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Older Avandia Patients Have Higher Rates of Heart Attacks, Death

Dec 12, 2007 | Parker Waichman LLP

Avandia puts older patients at a significantly higher risk of heart attack and death, says a new study.   The research, conducted by the Institute for Clinical Evaluative Sciences in Toronto, Canada, is just the latest scientific evidence to highlight Avandia’s safety issues.  Only last month, a black box warning detailing Avandia’s heart attack risks was added to the label of the controversial diabetes drug, but that move has done little to quiet critics who believe Avandia should be pulled from the market.

Avandia has been a subject of debate since May 21, when an analysis of 42 clinical trails published by the Cleveland Clinic showed that patients taking the drug had a 43-percent higher risk of having a heart attack.  This latest Avandia study, published in the “Journal of the American Medical Association” analyzed drug use and health outcomes for 159,000 people age 65 and older treated for Type 2 diabetes in Ontario, Canada.  Of those patients, 2,268 people where being treated with Avandia.   The analysis found that for every 100 people taking Avandia over a four-year period there would be five additional deaths, four additional heart attacks and three additional episodes of heart failure.

Dr. Steven Nissen, who headed the Cleveland Clinic Avandia study, told The New York Times that the Canadian research mirrored his findings, and said that they should prompt the Food & Drug Administration (FDA)  to take another look at Avandia.  “As you accumulate more and more evidence that Avandia has this problem, and it involves a very serious consequence, namely heart attack and death, it puts a lot of pressure on the FDA to do more,” Dr. Nissan said.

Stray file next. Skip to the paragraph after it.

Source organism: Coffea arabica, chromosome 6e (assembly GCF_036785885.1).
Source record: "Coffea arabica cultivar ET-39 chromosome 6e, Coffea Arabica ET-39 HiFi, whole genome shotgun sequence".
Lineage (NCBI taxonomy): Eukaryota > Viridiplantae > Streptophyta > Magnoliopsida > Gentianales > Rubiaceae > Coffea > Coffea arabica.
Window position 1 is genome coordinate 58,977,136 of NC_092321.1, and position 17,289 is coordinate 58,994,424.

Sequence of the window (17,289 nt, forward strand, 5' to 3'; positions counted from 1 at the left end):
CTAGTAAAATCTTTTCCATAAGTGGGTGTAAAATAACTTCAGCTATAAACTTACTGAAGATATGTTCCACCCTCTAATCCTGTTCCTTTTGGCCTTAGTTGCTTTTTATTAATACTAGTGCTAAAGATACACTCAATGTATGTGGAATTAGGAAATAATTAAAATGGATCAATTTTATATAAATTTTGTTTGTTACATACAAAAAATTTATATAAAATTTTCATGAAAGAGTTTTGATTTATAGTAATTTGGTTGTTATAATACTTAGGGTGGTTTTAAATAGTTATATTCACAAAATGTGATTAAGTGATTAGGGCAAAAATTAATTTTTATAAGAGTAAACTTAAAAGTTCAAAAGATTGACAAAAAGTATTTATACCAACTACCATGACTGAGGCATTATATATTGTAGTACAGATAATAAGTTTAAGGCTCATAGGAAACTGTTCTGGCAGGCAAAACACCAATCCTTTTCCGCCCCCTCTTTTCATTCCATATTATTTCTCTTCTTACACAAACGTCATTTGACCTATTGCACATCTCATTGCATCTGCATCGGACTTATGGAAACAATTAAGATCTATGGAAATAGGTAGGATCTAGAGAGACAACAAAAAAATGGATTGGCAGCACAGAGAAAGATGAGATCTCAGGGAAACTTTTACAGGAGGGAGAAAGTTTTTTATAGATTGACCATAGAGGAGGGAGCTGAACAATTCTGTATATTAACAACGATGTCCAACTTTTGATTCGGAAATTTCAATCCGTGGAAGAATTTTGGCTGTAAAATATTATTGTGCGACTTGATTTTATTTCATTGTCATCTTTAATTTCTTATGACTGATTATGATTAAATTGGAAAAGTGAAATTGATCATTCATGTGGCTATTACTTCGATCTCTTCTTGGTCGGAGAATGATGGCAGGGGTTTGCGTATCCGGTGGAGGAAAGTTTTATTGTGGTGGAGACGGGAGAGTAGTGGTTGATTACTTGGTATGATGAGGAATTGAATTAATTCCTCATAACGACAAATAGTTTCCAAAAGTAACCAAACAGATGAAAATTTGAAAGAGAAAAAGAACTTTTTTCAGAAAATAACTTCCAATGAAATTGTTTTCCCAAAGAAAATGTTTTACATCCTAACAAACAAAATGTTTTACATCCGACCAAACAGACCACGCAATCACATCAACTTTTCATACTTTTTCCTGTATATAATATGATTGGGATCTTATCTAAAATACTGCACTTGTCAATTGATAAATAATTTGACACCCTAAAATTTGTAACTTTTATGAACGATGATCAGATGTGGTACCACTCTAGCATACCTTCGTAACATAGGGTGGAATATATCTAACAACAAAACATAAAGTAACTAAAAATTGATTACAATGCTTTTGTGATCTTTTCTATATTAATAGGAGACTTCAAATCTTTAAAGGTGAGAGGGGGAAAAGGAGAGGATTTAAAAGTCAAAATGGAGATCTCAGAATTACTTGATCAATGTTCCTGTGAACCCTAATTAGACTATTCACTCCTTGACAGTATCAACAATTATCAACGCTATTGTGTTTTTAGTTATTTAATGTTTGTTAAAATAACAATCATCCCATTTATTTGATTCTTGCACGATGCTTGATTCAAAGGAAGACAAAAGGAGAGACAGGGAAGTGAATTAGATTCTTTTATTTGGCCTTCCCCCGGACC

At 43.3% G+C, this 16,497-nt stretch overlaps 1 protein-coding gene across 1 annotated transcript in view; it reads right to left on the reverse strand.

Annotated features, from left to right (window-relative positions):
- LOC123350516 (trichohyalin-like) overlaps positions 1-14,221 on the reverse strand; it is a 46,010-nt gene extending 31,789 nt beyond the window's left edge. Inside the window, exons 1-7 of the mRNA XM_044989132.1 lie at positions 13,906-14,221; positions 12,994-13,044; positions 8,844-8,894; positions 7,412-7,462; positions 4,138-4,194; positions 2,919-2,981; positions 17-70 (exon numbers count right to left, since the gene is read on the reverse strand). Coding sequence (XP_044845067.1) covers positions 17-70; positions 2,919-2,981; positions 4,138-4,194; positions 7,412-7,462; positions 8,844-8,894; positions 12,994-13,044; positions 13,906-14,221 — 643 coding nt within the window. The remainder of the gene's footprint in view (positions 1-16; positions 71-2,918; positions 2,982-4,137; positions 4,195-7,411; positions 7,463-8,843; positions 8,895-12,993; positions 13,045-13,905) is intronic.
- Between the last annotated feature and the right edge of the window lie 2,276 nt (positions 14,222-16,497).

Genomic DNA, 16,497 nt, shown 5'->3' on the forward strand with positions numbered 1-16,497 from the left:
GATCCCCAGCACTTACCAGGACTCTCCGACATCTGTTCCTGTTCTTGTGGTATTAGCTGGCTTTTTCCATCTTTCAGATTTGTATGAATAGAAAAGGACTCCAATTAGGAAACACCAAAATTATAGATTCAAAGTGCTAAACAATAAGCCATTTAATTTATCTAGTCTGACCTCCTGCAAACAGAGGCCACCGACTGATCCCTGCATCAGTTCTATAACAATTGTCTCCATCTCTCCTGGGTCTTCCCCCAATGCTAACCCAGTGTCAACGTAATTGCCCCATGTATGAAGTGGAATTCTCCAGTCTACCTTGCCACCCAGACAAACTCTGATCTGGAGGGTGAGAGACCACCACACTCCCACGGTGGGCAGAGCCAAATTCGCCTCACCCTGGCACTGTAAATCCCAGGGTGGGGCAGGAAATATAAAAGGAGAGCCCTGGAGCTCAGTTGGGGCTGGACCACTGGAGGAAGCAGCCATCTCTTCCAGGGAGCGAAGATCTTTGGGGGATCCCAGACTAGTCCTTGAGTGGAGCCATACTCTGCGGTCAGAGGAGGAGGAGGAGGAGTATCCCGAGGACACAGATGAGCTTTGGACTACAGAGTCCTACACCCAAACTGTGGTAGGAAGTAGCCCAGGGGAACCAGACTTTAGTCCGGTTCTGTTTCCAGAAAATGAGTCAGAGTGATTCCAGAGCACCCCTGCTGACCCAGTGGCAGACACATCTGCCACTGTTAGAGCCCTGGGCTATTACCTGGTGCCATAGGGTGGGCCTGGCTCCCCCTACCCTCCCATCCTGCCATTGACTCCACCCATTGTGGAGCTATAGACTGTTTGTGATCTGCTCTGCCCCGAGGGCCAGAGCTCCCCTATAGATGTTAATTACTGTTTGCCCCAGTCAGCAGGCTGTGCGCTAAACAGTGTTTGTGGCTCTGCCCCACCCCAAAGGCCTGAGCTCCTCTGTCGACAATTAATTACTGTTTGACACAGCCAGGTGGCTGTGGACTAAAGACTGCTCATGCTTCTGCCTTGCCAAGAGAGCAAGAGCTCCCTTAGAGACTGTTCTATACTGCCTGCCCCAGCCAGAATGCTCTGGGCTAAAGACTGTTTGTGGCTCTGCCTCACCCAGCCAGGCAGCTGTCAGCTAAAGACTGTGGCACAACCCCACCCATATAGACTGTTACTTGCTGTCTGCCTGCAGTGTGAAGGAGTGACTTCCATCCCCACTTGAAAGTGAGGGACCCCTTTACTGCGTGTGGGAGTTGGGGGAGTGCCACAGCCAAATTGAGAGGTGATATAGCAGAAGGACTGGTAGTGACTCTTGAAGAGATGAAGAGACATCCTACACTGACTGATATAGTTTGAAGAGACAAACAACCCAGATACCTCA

But at this time, the FDA does not seem inclined to act on the findings of the latest Avandia study.  In a statement released yesterday, the agency said that the Canadian research would not change its recommendations on Avandia.  “The information FDA provided for the most recent labeling change remains accurate — the data are inconclusive and we have added a boxed warning to the labeling to ensure that health care professionals and patients are aware of this potential risk and can take this into account as they make individual prescribing decisions,” the statement read.

The FDA’s stance will not surprise many Avandia critics, who feel the agency has been less than aggressive in dealing with the drug’s safety problems.  Over the summer, GlaxoSmithKline, the maker of Avandia, and the FDA came under fire for an apparent failure to warn the public about the cardiac risks associated with Avandia. Testimony at a congressional hearing in June revealed that the company and the FDA had known about the heart attack risk as far back as September 2005. That congressional investigation also uncovered allegations that in 2005, an FDA scientist who had advocated for a strong black box warning on Avandia about its risk for congestive heart failure had been removed from an Avandia safety review.

Even after Avandia’s heart attack risk became clearer, the FDA spent months negotiating with Glaxo over the wording of a black box warning.   The FDA’s decision last month to finally add a black box label to Avandia did little to quiet critics, who charged the wording was too weak.  That black warning states that “the available data on the risk of myocardial ischemia are inconclusive.”


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